He was like a little boy—wide-eyed, breathlessly hopeful, and tapping his fingers in anticipation of my answer.
After some considerable, inane babbling, I eventually just said “yes” since I couldn’t think of a really good reason to turn down such a fabulous offer.
That was almost twelve years ago, and my life has not been the same since then. That’s what this book is about—how a surprising love developed and grew through my time in Bernie’s Paris. Our book is not meant to be a travel guide, at least not officially, but kind of—enough to ignite a love for Paris in you, make you want to look up a particular story or suggestion, and perhaps even tuck the book inside your suitcase for easy reference. We hope you find Bernie’s Paris a breezy read—practical, smart, and intimate—bubbling over with a zest for Paris that will resurrect your wanderlust. It doesn’t matter your age. Find someone you love, and plan a Paris fling. As with our situation, it’s never too late!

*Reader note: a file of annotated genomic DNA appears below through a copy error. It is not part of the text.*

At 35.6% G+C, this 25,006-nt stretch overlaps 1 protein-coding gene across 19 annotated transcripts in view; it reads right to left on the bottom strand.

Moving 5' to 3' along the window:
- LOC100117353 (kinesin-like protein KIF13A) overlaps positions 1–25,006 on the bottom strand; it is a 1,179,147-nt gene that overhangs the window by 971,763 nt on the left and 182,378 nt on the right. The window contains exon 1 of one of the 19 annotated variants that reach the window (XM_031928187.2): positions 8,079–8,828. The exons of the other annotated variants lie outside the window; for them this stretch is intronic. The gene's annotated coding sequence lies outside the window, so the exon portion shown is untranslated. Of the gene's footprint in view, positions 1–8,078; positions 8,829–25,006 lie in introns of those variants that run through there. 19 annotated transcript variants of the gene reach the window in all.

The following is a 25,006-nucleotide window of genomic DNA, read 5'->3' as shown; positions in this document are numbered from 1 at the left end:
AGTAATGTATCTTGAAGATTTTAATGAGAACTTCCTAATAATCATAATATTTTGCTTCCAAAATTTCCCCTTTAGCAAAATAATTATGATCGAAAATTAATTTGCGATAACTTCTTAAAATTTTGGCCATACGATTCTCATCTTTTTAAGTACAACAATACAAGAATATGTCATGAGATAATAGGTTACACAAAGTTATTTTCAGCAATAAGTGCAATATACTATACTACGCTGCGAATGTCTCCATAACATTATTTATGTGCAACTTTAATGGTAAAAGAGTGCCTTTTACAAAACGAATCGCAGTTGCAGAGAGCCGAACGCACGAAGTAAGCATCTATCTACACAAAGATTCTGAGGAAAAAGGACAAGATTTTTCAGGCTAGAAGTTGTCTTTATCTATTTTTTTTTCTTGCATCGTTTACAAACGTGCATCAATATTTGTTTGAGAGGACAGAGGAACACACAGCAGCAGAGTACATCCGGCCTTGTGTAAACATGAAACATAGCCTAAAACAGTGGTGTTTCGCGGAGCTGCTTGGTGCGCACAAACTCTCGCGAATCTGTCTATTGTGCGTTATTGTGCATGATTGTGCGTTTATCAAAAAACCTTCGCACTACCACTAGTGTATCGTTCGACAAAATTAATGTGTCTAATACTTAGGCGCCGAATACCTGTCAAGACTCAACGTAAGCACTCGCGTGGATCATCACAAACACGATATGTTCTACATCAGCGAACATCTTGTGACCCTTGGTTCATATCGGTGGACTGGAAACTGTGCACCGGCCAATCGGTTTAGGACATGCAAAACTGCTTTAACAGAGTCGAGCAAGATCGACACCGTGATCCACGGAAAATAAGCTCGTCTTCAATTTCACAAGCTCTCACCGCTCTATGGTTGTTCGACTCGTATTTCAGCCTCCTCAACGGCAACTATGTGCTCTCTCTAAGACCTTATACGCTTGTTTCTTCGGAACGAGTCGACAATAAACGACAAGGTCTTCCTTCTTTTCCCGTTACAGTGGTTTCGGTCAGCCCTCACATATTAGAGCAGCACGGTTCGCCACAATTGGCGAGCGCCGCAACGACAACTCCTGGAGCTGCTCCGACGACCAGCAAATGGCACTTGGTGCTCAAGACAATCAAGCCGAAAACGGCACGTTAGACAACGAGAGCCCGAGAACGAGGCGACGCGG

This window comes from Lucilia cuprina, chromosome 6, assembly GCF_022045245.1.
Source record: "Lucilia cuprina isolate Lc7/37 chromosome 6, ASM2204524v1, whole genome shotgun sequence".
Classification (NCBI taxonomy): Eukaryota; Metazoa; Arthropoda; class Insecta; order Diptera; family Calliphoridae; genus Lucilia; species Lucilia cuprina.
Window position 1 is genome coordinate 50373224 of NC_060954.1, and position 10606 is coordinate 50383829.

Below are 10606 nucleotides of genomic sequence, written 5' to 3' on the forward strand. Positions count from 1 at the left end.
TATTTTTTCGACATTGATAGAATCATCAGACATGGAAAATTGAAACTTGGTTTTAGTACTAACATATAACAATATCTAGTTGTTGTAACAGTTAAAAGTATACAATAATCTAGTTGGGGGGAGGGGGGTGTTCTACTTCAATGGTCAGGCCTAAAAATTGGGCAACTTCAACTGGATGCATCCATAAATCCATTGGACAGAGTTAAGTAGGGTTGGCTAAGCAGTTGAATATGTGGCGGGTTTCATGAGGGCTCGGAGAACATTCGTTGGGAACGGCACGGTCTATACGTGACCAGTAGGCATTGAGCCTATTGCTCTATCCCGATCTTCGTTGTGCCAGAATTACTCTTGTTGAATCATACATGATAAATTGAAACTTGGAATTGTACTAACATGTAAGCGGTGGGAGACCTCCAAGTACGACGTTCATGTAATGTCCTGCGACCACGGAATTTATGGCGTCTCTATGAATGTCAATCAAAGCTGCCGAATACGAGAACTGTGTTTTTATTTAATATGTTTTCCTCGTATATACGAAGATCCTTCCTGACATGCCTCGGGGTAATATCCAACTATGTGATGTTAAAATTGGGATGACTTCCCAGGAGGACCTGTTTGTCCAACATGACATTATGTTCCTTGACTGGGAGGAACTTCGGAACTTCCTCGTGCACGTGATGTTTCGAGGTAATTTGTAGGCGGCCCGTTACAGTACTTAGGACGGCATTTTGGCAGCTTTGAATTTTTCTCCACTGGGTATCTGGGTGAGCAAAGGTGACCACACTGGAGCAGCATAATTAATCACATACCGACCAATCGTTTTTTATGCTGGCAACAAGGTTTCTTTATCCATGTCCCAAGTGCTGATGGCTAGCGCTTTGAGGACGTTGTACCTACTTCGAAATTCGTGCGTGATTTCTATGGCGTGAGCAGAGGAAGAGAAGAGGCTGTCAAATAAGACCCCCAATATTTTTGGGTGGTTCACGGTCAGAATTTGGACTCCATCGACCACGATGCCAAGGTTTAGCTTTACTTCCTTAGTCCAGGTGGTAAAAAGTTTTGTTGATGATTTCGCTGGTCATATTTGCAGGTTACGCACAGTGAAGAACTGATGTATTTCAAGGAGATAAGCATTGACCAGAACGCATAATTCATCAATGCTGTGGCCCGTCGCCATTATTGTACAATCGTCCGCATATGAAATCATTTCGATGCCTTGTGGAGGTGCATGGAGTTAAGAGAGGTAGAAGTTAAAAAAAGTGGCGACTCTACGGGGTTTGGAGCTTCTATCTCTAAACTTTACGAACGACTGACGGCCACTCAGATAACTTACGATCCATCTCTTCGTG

But first, our saga—who are we and how did we meet?
Local Author Spotlight: Linda Spalla
Featured on Goodreads | Huntsville-Madison County Library
From broadcasting to books: Linda Spalla enjoying retirement
Featured on WHNT News 19
‘Bernie’s Paris’: Alabama author’s tales from the City of Love
Featured on al.com
What People Are Saying
Oh, I can’t wait!
– Pam Rhodes
For years Paris has been one of my most favorite places on earth, and only recently did I realize one of the main reasons. Over the course of nine years I read blogs describing daily experiences, adventures and misadventures in this magical city from my friend and her charming Frenchman, Bernie. Through her writings and his photography I was there experiencing everything with them – tasting, smelling and feeling it all! As I was after each installment, I am now in great anticipation of Linda’s book that will enable me to own and relive it all again. What a treat for everyone who reads this book to experience Linda and Bernie’s true love of life!